Ahmad: When the Soviet Union fell apart, its constituent republics became independent. The Central Asian republics, whose majority population is Muslim, happen to be oil-rich, gas-rich states. Their gas and oil used to pass through the Soviet Union. Now a new game starts: How is this oil and gas going to get out to the world?

At this point, American corporations move in. Texaco, Amoco, Unocal, Delta Oil-all of these are now going into Central Asia to get hold of these oil and gas fields. They don't want to take any pipelines to Iran because Iran is, at this moment, boycotted. It's an enemy of America. So Afghanistan and Pakistan become the places through which you lay pipelines. And you cut the Russians out. Just look at the story here: President Clinton makes personal telephone calls to the presidents of Uzbekistan, Kazakhstan, Tajikistan, and Azerbaijan, urging them to sign pipeline contracts. And the pipeline has to go through Afghanistan. In this game, both Pakistan and the U.S. get into the business of saying who will be the most reliable conduit to ensure the safety of the pipelines. And they pick the most murderous, by far the most crazy, of Islamic fundamentalist groups, the Taliban, to ensure the safety of the pipelines.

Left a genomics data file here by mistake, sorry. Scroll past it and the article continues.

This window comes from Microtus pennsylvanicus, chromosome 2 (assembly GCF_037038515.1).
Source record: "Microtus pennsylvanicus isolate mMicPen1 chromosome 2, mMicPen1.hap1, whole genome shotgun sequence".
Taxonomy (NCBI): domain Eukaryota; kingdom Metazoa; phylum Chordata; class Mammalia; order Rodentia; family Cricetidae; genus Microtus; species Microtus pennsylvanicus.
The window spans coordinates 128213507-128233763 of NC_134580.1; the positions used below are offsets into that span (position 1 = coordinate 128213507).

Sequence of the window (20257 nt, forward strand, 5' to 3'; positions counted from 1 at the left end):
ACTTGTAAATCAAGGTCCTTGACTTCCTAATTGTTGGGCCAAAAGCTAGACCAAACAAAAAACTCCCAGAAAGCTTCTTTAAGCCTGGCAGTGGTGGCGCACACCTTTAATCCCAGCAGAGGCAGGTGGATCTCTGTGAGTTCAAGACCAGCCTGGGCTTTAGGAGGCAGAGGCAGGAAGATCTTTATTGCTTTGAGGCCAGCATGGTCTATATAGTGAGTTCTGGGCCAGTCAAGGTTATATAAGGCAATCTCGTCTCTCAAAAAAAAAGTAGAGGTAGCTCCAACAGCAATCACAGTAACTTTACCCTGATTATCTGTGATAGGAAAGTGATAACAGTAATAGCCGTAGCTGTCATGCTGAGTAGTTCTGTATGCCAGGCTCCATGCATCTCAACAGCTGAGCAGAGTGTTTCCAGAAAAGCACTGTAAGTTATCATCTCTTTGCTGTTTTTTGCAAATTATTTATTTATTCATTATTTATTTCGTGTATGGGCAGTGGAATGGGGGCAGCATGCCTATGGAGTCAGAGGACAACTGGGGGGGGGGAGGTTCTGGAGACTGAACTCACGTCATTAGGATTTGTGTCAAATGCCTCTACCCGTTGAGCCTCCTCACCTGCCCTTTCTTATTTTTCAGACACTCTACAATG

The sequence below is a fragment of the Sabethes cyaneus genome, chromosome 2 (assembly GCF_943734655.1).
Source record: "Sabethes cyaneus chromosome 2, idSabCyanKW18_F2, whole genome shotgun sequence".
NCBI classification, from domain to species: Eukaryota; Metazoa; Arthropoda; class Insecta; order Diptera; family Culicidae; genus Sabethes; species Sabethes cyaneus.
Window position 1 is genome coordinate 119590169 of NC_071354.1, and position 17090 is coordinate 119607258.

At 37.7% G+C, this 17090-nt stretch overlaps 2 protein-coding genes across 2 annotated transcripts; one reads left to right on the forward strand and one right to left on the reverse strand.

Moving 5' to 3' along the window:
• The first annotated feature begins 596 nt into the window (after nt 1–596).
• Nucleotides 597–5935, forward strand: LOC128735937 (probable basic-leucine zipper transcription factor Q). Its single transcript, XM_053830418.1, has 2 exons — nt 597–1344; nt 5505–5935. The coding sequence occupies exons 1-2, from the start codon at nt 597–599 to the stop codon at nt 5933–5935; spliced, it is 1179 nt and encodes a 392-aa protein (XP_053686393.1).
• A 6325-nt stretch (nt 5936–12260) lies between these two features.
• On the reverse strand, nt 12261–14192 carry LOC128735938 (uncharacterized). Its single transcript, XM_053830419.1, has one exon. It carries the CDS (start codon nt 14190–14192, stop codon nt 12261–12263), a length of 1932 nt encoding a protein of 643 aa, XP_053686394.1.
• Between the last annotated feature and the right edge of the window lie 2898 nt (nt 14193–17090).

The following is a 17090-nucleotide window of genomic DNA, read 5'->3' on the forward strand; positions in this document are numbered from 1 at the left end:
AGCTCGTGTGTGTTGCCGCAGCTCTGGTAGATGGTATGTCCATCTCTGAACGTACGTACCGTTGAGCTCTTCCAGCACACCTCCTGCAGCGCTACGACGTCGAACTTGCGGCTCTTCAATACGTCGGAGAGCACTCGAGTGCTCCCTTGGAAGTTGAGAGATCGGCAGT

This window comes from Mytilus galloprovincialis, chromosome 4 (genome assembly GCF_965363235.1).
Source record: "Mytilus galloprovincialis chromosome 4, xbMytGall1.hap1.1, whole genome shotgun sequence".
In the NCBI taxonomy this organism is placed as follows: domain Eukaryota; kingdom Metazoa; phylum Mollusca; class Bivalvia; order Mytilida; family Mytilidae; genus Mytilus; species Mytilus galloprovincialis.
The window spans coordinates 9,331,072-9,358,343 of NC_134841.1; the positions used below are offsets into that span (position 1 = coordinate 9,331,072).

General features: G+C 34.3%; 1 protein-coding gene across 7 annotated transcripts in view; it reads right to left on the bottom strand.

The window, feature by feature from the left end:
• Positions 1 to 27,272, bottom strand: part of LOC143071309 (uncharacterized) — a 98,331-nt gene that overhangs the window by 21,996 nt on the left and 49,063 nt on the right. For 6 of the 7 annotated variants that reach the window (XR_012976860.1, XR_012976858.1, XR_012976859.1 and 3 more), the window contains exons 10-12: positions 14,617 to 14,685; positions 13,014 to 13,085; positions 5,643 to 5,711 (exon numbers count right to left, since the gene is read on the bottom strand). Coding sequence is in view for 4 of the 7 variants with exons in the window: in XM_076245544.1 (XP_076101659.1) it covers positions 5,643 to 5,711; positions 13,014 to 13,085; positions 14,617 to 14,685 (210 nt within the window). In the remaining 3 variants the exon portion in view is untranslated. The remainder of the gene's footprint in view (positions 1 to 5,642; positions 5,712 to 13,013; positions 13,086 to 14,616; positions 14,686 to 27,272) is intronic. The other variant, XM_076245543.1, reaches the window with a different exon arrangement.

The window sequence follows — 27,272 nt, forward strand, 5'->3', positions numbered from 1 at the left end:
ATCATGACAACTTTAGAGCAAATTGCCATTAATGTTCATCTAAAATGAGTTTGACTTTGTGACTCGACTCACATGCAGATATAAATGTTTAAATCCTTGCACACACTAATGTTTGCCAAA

In this situation, the U.S. concern is not who is fundamentalist and who is progressive, who treats women nicely and who treats them badly. The issue is, who is more likely to ensure the safety of the oil and gas resources.

Q: What's behind the rise of fundamentalism not just in the Islamic world but also in the United States, Israel, Sri Lanka? What gives power to these movements?

Ahmad: There are a number of factors. The first is the fear of-and reaction to-homogenization. Globalization of the economy, the shrinking of spaces through modern technology, the power of the media in creating common tastes, everybody eating McDonald's hamburgers or wearing jeans-all this has made a whole lot of people uncomfortable with what is receding from their own way of life. That discomfort is used by rightwing ideologues to say, "Come to us. We will return you your old-time religion. Come to us. We will give you back your old ways, your old memories." And people who don't know any better often follow.